Reviewed by Chris Smith.
John Felstiner’s recent book Can Poetry Save The Earth?: A Field Guide to Nature Poems, belies its unimaginative title, and offers us a rich, historical look at how the poetic imagination has inspired a deeper appreciation and stewardship of nature. In the book’s preface Felstiner hones his focus:
Can poems help, when times demand environmental science and history, governmental leadership, corporate and consumer moderation, nonprofit activism, local initiatives? Why call on the pleasures of poetry, when the time has come for an all out response? … Because we are what the beauty and firce of the poems reach toward, we’ve a chance to recognize and lighten our footprint in a world where all of nature matters vitally (xiii).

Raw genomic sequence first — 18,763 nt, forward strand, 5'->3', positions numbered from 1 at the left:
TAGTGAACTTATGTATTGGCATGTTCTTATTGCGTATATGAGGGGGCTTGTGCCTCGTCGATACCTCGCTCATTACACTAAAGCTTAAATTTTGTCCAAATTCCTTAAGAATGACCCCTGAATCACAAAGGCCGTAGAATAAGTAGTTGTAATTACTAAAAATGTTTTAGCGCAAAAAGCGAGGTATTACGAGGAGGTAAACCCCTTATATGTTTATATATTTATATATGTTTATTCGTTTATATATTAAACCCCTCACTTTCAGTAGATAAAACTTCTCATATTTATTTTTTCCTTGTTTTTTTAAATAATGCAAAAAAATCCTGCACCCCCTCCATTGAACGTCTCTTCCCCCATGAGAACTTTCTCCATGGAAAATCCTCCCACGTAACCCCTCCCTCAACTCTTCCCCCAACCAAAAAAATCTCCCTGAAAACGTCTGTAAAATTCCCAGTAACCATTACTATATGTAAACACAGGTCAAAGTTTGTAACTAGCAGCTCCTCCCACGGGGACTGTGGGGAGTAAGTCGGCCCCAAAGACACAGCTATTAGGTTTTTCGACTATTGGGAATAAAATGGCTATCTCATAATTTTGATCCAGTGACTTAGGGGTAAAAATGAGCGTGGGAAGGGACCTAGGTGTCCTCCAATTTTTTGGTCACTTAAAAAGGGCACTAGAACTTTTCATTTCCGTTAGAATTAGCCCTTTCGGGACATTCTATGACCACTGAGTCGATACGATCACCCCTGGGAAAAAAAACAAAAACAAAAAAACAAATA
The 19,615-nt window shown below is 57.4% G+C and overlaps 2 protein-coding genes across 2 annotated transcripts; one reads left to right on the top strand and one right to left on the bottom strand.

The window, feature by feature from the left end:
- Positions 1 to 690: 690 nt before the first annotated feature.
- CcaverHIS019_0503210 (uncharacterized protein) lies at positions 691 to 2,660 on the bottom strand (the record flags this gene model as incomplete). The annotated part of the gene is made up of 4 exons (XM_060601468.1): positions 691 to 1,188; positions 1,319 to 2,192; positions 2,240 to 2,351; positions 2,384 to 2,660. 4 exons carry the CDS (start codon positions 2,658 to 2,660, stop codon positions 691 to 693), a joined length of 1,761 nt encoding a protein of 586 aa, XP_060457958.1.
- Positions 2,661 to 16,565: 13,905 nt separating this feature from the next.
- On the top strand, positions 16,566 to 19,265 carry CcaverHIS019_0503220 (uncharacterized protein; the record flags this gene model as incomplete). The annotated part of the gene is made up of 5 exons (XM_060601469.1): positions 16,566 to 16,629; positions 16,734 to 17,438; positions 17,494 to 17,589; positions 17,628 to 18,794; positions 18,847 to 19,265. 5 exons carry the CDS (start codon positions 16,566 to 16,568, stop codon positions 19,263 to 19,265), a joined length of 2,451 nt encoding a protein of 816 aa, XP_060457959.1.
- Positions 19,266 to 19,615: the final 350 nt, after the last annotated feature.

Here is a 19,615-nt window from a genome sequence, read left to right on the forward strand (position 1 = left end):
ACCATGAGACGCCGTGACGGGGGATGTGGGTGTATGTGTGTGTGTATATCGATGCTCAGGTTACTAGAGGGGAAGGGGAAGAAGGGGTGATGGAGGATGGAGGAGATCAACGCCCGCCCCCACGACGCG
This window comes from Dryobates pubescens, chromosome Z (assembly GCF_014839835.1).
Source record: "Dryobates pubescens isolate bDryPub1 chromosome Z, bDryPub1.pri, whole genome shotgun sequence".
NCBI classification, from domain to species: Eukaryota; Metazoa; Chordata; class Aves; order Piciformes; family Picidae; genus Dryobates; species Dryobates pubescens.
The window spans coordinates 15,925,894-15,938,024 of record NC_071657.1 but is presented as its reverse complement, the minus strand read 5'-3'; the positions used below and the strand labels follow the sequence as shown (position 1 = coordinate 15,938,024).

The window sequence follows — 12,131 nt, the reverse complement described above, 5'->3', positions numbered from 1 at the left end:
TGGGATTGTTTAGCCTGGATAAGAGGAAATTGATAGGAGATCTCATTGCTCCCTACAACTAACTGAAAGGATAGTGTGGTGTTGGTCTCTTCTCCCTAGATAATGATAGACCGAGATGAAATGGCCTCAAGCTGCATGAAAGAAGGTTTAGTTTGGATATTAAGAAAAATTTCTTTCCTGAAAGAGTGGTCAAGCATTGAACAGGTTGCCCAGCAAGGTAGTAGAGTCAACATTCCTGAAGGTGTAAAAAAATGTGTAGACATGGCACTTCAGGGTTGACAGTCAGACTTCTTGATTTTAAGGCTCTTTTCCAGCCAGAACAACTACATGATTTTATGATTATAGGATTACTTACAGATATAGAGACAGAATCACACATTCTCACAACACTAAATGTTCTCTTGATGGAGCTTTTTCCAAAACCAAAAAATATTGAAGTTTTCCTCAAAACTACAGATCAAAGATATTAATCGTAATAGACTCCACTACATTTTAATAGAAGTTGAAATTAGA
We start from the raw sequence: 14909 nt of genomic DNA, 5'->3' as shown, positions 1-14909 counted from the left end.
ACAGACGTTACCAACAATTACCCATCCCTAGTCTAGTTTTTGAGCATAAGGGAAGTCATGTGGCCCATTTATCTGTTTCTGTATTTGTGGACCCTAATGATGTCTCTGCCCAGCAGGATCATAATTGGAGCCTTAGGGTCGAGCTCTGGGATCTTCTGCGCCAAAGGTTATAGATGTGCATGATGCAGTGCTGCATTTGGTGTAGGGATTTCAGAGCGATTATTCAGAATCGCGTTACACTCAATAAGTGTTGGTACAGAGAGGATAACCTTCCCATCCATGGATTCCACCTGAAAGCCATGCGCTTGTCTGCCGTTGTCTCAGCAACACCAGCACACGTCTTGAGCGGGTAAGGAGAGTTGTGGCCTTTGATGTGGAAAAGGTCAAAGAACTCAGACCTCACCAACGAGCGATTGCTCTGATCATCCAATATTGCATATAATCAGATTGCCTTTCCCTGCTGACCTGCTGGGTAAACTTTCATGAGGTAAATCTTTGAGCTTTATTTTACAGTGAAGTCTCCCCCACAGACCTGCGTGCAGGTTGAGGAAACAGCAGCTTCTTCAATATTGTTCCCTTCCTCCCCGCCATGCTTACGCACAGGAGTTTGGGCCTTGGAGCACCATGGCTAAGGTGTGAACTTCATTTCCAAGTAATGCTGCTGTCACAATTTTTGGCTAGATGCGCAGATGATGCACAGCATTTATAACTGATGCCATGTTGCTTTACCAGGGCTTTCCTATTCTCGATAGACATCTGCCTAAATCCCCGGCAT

Beginning with the biblical witness to nature – particularly that of Genesis and the Psalms – Felstiner launches into a historical survey of nature poetry, and does so with a deep passion for both nature and nature poetry. My main disappointment is that he typically only includes snippets of poems, presumably for the sake of brevity. This survey wends its way through history ending with Gary Snyder’s work in the mid-twentieth century. In a brief afterword, Felstiner waxes philosophic:
How then to find a way of living on earth? Our animal bodies are “of the earth, earthy,” as the Good Book says, yet in experiencing nonhuman nature we don’t truly know it. We sense but can’t really grasp stone or tree, let alone stream or bird. Still, at times, the saving grace of attentiveness, and the way poems hold things still for a moment, makes us mindful of fragile resilient life” (357).
Can Poetry Save The Earth?: A Field Guide to Nature Poems is a valuable book that not only serves as a superb introduction to the tradition of nature poetry, but also just might serve to provide a deep rooting and inspiration for a new generation of nature poets.